Model Documentation - PROMETHEUS

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The PROMETHEUS model provides detailed projections of energy demand, supply, power generation mix, energy-related carbon emissions, energy prices and investment to the future covering the global energy system. PROMETHEUS is a fully fledged energy demand and supply simulation model aiming at addressing energy system analysis, energy price projections, power generation planning and climate change mitigation policies. PROMETHEUS contains relations and/or exogenous variables for all the main quantities, which are of interest in the context of general energy systems analysis. These include demographic and economic activity indicators, primary and final energy consumption by main fuel, fuel resources and prices, CO2 emissions, greenhouse gases concentrations and technology dynamics (for power generation, road transport, hydrogen production and industrial and residential end-use technologies).

PROMETHEUS quantifies CO2 emissions and incorporates environmentally oriented emission abatement technologies (like RES, electric vehicles, CCS, energy efficiency) and policy instruments. The latter include both market based instruments such as cap and trade systems with differential application per region and sector specific policies and measures focusing on specific carbon emitting activities. Key characteristics of the model, that are particularly pertinent for performing the analysis of the implications of alternative climate abatement scenarios, include world supply/demand resolution for determining the prices of internationally traded fuels and technology dynamics mechanisms for simulating spill-over effects for technological improvements (increased uptake of a new technology in one part of the world leads to improvements through learning by experience which eventually benefits the energy systems in other parts of the World).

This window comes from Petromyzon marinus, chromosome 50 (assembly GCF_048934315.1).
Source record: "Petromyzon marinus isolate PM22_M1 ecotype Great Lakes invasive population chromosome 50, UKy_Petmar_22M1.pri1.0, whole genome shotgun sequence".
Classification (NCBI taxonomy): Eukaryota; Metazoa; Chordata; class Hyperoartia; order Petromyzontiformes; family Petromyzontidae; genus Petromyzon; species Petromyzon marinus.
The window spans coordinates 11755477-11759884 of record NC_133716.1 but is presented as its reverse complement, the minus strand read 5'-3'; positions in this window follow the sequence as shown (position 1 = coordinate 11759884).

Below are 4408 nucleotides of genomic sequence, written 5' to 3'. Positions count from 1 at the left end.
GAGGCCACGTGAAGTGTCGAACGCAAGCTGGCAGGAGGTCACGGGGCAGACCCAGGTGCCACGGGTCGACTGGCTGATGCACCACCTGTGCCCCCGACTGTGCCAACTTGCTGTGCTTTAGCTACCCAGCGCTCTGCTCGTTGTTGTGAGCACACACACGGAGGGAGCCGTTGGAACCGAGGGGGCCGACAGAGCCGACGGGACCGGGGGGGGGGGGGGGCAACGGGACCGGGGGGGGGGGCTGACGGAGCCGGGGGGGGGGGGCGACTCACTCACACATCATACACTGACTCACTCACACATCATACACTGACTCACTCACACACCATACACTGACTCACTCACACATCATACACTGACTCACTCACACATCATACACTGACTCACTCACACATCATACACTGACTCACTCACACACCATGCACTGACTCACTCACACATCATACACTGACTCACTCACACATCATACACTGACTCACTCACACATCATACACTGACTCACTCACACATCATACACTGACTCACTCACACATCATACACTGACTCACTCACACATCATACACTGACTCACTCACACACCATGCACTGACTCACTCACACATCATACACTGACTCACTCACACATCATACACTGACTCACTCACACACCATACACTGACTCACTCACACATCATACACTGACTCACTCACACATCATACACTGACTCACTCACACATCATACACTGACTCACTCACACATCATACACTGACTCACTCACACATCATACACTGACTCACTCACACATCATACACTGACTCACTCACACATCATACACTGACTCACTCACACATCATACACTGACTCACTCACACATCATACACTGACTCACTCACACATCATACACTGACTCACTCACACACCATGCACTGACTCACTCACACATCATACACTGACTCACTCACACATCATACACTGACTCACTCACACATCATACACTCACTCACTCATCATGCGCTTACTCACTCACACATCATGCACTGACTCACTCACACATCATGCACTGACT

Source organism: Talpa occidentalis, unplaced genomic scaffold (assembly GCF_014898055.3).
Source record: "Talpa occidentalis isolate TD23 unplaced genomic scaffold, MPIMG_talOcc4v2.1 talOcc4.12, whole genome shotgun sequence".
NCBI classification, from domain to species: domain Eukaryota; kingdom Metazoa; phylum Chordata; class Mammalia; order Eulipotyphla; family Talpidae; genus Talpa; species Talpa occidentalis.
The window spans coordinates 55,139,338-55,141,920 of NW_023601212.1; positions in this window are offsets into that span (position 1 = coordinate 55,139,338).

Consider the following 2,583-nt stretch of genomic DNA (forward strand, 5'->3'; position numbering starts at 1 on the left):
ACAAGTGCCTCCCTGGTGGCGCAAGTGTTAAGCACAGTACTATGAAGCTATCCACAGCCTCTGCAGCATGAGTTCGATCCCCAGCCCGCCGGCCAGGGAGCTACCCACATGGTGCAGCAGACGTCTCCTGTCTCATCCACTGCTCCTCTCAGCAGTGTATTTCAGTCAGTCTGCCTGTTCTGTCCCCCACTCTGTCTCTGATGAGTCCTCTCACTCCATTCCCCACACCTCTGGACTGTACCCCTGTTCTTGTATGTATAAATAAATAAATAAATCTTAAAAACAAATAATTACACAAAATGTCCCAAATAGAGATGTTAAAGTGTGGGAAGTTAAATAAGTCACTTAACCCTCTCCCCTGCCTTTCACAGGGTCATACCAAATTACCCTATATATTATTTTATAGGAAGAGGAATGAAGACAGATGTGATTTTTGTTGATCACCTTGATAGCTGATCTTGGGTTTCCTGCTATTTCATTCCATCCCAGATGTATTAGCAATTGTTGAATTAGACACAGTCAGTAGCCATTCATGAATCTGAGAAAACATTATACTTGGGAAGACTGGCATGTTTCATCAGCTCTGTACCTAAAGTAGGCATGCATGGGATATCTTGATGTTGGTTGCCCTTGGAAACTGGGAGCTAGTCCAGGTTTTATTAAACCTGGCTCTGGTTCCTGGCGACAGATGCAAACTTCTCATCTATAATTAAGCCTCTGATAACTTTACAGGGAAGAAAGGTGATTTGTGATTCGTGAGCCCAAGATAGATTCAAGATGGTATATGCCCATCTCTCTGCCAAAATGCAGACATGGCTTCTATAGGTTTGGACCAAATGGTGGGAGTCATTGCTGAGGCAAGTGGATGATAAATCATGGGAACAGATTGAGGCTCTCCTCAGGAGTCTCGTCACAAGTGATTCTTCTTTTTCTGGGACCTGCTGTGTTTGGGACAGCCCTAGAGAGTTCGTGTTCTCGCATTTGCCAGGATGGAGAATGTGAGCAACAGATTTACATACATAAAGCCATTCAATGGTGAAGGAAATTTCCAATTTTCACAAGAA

PROMETHEUS is designed to provide medium and long term energy system projections and system restructuring up to 2050, both in the demand and the supply sides. The model produces analytical quantitative results in the form of detailed energy balances in the period 2015 to 2050 annually. The model can support impact assessment of specific energy and environment policies and measures, applied at regional and global level, including price signals, such as taxation, subsidies, technology and energy efficiency promoting policies, RES supporting policies, environmental policies and technology standards.

PROMETHEUS is a self-contained large-scale world energy demand and supply model consisting of a large set of equations describing the time evolution of key variables, which are of interest in the context of a general analysis of the energy-environment-economic system. The model can be used either in its deterministic or in its stochastic mode. Equations in PROMETHEUS represent the model’s endogenous variables as a function of other endogenous variables, exogenous variables, parameters and residual terms. PROMETHEUS incorporates a recursive dynamic (partial equilibrium energy system) model with annual resolution currently serviced to run up to the year 2050 (the process to extend model horizon to 2100 is ongoing). The PROMETHEUS model has a triangular structure in order to avoid contemporaneous simultaneity. On the other hand, simultaneity is modelled through lagged instances of endogenous variables. Most of the model equations are specified in difference terms in order to avoid excessive early variability and adequately represent accumulation of uncertainty in the longer term.